SEC Draws Attention to Climate Change Reporting

The Securities and Exchange Commission (SEC) hasn’t taken a position on climate change—but it has offered some new guidance on how firms should take that potential into account in financial reporting.

The SEC yesterday voted—but by a mere 3-to-2 margin, and along party lines—to provide public companies with interpretive guidance on existing SEC disclosure requirements as they apply to business or legal developments relating to the issue of climate change. 

The SEC notes that federal securities laws and SEC regulations require certain disclosures by public companies for the benefit of investors, and that occasionally— “to assist those who provide such disclosures,” the SEC provides guidance on how to interpret the disclosure rules on topics of interest to the business and investment communities.  However, it also noted that “the Commission’s interpretive releases do not create new legal requirements nor modify existing ones, but are intended to provide clarity and enhance consistency for public companies and their investors.”      

The interpretive release provides guidance on certain existing disclosure rules that may require a company to disclose the impact that business or legal developments related to climate change may have on its business—rules that cover a company’s risk factors, business description, legal proceedings, and management discussion and analysis.      

“We are not opining on whether the world’s climate is changing, at what pace it might be changing, or due to what causes. Nothing that the Commission does today should be construed as weighing in on those topics,” said SEC Chairman Mary Schapiro. “Today’s guidance will help to ensure that our disclosure rules are consistently applied.”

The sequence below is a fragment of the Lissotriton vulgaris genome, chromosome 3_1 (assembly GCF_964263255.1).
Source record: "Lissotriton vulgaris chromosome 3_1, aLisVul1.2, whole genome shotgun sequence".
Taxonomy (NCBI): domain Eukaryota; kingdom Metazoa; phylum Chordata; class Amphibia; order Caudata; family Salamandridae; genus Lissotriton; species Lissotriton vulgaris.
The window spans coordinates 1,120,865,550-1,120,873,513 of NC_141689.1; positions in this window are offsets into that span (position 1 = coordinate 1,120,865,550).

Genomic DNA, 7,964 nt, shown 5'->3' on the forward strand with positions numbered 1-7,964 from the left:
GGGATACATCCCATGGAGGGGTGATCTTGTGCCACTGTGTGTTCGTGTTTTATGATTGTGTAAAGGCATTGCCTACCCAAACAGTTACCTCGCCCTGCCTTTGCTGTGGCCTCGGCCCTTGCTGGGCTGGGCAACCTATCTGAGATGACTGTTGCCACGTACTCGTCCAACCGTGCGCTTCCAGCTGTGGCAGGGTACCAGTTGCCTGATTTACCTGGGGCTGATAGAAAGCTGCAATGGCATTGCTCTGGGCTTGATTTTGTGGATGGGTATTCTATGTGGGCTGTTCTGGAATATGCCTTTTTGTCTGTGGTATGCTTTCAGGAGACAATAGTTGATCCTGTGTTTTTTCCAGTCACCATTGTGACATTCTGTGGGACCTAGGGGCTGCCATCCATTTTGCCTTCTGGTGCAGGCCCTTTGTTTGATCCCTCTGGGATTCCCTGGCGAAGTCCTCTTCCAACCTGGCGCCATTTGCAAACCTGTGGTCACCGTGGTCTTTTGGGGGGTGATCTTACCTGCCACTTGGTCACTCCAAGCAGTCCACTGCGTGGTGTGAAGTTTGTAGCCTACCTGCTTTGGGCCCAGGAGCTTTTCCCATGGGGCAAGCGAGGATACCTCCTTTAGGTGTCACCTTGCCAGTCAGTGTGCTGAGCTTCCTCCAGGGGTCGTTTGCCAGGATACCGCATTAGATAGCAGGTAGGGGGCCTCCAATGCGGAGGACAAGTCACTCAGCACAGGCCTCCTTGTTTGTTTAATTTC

Specifically, the SEC’s interpretative guidance highlights the following areas as examples of where climate change may trigger disclosure requirements:     

  • Impact of legislation and regulation: When assessing potential disclosure obligations, a company should consider whether the impact of certain existing laws and regulations regarding climate change is material. In certain circumstances, a company should also evaluate the potential impact of pending legislation and regulation related to this topic.     
  • Impact of international accords: A company should consider, and disclose when material, the risks or effects on its business of international accords and treaties relating to climate change.    
  • Indirect consequences of regulation or business trends: Legal, technological, political and scientific developments regarding climate change may create new opportunities or risks for companies. For instance, a company may face decreased demand for goods that produce significant greenhouse gas emissions or increased demand for goods that result in lower emissions than competing products. As such, a company should consider, for disclosure purposes, the actual or potential indirect consequences it may face due to climate change related regulatory or business trends.     
  • Physical impacts of climate change: Companies should also evaluate for disclosure purposes the actual and potential material impacts of environmental matters on their business.     

The SEC’s interpretive release will be posted on the SEC Web site as soon as possible, according to the announcement.